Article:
The Q&A Archives: Grafting Citrus Trees

Question: Do you have instructions for grafting citrus trees?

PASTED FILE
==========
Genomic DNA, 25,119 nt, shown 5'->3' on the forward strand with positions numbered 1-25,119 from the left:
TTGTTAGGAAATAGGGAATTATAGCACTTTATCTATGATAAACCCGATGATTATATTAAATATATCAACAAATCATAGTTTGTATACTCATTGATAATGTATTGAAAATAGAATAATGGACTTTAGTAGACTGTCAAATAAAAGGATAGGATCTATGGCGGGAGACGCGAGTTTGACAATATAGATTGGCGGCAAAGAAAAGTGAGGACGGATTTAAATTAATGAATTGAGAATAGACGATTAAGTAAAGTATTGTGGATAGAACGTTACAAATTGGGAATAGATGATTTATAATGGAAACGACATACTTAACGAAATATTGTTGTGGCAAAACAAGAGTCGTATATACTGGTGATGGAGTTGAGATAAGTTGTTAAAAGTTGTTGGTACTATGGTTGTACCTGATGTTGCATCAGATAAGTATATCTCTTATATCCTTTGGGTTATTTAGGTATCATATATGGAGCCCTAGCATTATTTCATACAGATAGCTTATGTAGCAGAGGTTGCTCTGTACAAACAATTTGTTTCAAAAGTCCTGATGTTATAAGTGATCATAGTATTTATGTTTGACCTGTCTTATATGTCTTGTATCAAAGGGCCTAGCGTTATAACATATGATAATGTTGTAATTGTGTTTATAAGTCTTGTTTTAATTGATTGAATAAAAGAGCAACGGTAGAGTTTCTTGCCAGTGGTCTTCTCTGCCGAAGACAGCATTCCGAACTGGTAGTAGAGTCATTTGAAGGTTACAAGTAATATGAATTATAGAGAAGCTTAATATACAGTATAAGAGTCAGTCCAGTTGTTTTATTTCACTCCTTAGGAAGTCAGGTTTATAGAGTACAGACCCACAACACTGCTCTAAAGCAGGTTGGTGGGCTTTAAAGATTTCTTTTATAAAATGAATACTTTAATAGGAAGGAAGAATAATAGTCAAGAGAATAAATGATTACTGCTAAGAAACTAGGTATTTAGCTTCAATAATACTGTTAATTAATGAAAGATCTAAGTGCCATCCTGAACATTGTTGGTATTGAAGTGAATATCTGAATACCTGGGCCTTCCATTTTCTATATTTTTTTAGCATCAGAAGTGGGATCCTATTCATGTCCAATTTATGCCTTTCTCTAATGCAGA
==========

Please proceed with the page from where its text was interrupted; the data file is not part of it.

Answer: Graftage refers to any process of inserting a part of one plant into or onto another plant in such a way that they will unite and grow as a single unit.<br><br>The SCION is the part of the new combination which is inserted into the other plant and which thereby produces the top of the plant, including branches, leaves and ultimately fruit. The STOCK or ROOTSTOCK is the plant onto which the scion is inserted and it produces the root system and lower trunk. The rootstock may be grown from seed, rooted cuttings or layers.<br><br>GRAFTING involves the use of a scion having 2 or more buds. There are numerous types of grafts including whip, cleft, bridge, inarch, stump, inlay bark, side approach and others. Grafting is most commonly used to repair existingtrees, to top-work existing trees, to change the variety and to produce new plants. Grafting is not commonly practiced with Florida as it is a more difficult means of propagation, as compared to budding.<br><br>BUDDING involves the use of a scion with only a single bud attached to a piece of bark. It may or may not include a sliver of wood under the bark. Budding is the most commonly used technique for propagating new plants, but it is also used to top work existing trees to a new variety. It is simple and easy to do, so anyone can be successful after a little practice.<br><br>There are several different methods of budding, including T, inverted T, chip (hanging), patch and others. Those most commonly used in citrus propagation are the inverted T bud and the chip bud (hanging bud). The inverted T bud is used when the bark is slipping (easily separated from the wood), whereas the chip (hanging) bud is used at other times.<br><br>Buds should be collected from a tree or trees of the desired variety.Budsticks are commonly selected from the next to last growth flush (the wood behind the current flush) and from the current growth flush after it has matured and hardened. Older growth flushes can be used if the bark is still green.<br><br>Round twigs about the size of a pencil are preferred. The buds located in the axils of the leaves (where the leaf is attached to the wood) should be well-developed but still dormant. <br><br>After the budwood is cut from the tree, the undesirable wood and/or growthflush should be removed and the remaining budwood should be trimmed to length of 8-10 inches. The leaves should be cut off leaving a stub of the petiole 1/8 inch long to protect the buds. Trimmed budsticks should be labeled and used immediately or placed in a plastic bag in a cool place. Include a moist paper towel to maintain turgidity and freshness.<br><br>Budding can be done anytime there is a suitable stock on which the bark is slipping and when suitable budwood is available. Give a slight twist to open the bark at the T. The point of the knife can be used to lift the bark along the vertical cut, if necessary.<br><br>Cut a bud from the budstick while holding the apical end of the budstick away from you. <br><br>Insert the bud shield under the bark flaps of the stock so that the cut surface is flat against the wood. The bud shield should be completely enclosed in the T. Wrapping should be firm without being excessively tight.<br><br>The wrapping should be removed after 2-3 weeks, as union with the stock should have occured by that time. The bud is then forced into growth by lopping and tied at regular intervals to prevent breakage. Remove all other buds and suckers from the rootstock as they appear.

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